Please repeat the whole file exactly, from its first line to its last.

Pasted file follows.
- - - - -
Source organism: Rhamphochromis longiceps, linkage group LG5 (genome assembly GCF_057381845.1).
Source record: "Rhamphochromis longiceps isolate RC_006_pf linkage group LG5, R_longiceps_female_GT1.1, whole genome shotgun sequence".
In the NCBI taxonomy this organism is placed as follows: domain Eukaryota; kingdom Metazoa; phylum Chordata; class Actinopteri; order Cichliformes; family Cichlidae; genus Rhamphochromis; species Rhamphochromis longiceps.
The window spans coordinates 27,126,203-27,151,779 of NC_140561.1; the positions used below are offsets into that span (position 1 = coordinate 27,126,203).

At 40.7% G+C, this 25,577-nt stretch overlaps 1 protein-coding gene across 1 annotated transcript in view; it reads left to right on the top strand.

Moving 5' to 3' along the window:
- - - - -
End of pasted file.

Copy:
Source organism: Rhamphochromis longiceps, linkage group LG5 (genome assembly GCF_057381845.1).
Source record: "Rhamphochromis longiceps isolate RC_006_pf linkage group LG5, R_longiceps_female_GT1.1, whole genome shotgun sequence".
In the NCBI taxonomy this organism is placed as follows: domain Eukaryota; kingdom Metazoa; phylum Chordata; class Actinopteri; order Cichliformes; family Cichlidae; genus Rhamphochromis; species Rhamphochromis longiceps.
The window spans coordinates 27,126,203-27,151,779 of NC_140561.1; the positions used below are offsets into that span (position 1 = coordinate 27,126,203).

At 40.7% G+C, this 25,577-nt stretch overlaps 1 protein-coding gene across 1 annotated transcript in view; it reads left to right on the top strand.

Moving 5' to 3' along the window: